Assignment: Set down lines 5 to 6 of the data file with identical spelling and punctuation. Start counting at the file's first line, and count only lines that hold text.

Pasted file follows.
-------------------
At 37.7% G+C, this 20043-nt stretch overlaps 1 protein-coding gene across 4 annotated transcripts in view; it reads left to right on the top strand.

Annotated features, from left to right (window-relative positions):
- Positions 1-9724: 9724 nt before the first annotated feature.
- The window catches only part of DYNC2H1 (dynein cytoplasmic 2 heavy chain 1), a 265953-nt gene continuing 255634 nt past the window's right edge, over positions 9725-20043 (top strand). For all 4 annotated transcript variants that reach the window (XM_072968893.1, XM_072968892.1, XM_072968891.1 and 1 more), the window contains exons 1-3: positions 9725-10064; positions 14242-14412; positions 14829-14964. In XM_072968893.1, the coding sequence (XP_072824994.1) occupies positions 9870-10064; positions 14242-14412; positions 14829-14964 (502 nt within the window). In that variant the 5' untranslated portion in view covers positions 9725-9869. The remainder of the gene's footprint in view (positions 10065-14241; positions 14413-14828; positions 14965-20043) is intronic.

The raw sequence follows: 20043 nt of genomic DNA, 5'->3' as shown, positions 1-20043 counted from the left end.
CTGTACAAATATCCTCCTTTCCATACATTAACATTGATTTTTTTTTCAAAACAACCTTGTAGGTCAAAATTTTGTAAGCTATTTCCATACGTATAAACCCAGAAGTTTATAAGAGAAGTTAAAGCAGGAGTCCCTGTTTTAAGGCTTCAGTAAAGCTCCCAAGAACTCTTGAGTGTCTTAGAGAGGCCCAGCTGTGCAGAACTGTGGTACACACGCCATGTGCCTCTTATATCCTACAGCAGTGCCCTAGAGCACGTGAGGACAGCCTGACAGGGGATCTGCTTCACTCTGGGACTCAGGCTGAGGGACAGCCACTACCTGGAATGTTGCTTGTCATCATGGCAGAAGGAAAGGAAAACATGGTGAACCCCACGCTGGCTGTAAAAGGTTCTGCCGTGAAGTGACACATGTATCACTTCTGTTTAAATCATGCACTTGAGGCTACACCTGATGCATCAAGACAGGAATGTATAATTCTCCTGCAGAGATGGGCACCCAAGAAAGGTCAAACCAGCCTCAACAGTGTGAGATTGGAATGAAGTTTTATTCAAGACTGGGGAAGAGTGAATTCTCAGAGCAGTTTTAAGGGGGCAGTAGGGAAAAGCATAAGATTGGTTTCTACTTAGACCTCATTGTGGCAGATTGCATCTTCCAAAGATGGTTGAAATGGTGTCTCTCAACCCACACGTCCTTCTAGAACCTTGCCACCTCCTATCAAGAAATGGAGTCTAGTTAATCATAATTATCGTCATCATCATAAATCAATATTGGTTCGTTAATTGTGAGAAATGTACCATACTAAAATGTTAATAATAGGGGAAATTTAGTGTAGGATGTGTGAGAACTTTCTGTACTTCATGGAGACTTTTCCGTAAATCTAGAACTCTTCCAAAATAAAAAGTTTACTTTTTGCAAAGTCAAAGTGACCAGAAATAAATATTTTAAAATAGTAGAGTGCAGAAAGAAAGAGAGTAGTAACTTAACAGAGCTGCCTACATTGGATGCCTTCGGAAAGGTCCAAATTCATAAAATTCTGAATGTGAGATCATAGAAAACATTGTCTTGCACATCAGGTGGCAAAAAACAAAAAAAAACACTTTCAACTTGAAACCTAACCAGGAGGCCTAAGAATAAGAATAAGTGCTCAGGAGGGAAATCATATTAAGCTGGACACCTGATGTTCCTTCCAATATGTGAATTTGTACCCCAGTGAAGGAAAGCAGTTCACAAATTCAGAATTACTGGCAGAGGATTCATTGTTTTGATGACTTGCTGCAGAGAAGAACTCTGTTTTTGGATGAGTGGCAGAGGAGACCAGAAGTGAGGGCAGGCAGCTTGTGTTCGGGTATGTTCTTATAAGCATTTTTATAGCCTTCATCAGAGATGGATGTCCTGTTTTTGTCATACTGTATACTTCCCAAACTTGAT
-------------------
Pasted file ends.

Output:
The raw sequence follows: 20043 nt of genomic DNA, 5'->3' as shown, positions 1-20043 counted from the left end.
CTGTACAAATATCCTCCTTTCCATACATTAACATTGATTTTTTTTTCAAAACAACCTTGTAGGTCAAAATTTTGTAAGCTATTTCCATACGTATAAACCCAGAAGTTTATAAGAGAAGTTAAAGCAGGAGTCCCTGTTTTAAGGCTTCAGTAAAGCTCCCAAGAACTCTTGAGTGTCTTAGAGAGGCCCAGCTGTGCAGAACTGTGGTACACACGCCATGTGCCTCTTATATCCTACAGCAGTGCCCTAGAGCACGTGAGGACAGCCTGACAGGGGATCTGCTTCACTCTGGGACTCAGGCTGAGGGACAGCCACTACCTGGAATGTTGCTTGTCATCATGGCAGAAGGAAAGGAAAACATGGTGAACCCCACGCTGGCTGTAAAAGGTTCTGCCGTGAAGTGACACATGTATCACTTCTGTTTAAATCATGCACTTGAGGCTACACCTGATGCATCAAGACAGGAATGTATAATTCTCCTGCAGAGATGGGCACCCAAGAAAGGTCAAACCAGCCTCAACAGTGTGAGATTGGAATGAAGTTTTATTCAAGACTGGGGAAGAGTGAATTCTCAGAGCAGTTTTAAGGGGGCAGTAGGGAAAAGCATAAGATTGGTTTCTACTTAGACCTCATTGTGGCAGATTGCATCTTCCAAAGATGGTTGAAATGGTGTCTCTCAACCCACACGTCCTTCTAGAACCTTGCCACCTCCTATCAAGAAATGGAGTCTAGTTAATCATAATTATCGTCATCATCATAAATCAATATTGGTTCGTTAATTGTGAGAAATGTACCATACTAAAATGTTAATAATAGGGGAAATTTAGTGTAGGATGTGTGAGAACTTTCTGTACTTCATGGAGACTTTTCCGTAAATCTAGAACTCTTCCAAAATAAAAAGTTTACTTTTTGCAAAGTCAAAGTGACCAGAAATAAATATTTTAAAATAGTAGAGTGCAGAAAGAAAGAGAGTAGTAACTTAACAGAGCTGCCTACATTGGATGCCTTCGGAAAGGTCCAAATTCATAAAATTCTGAATGTGAGATCATAGAAAACATTGTCTTGCACATCAGGTGGCAAAAAACAAAAAAAAACACTTTCAACTTGAAACCTAACCAGGAGGCCTAAGAATAAGAATAAGTGCTCAGGAGGGAAATCATATTAAGCTGGACACCTGATGTTCCTTCCAATATGTGAATTTGTACCCCAGTGAAGGAAAGCAGTTCACAAATTCAGAATTACTGGCAGAGGATTCATTGTTTTGATGACTTGCTGCAGAGAAGAACTCTGTTTTTGGATGAGTGGCAGAGGAGACCAGAAGTGAGGGCAGGCAGCTTGTGTTCGGGTATGTTCTTATAAGCATTTTTATAGCCTTCATCAGAGATGGATGTCCTGTTTTTGTCATACTGTATACTTCCCAAACTTGAT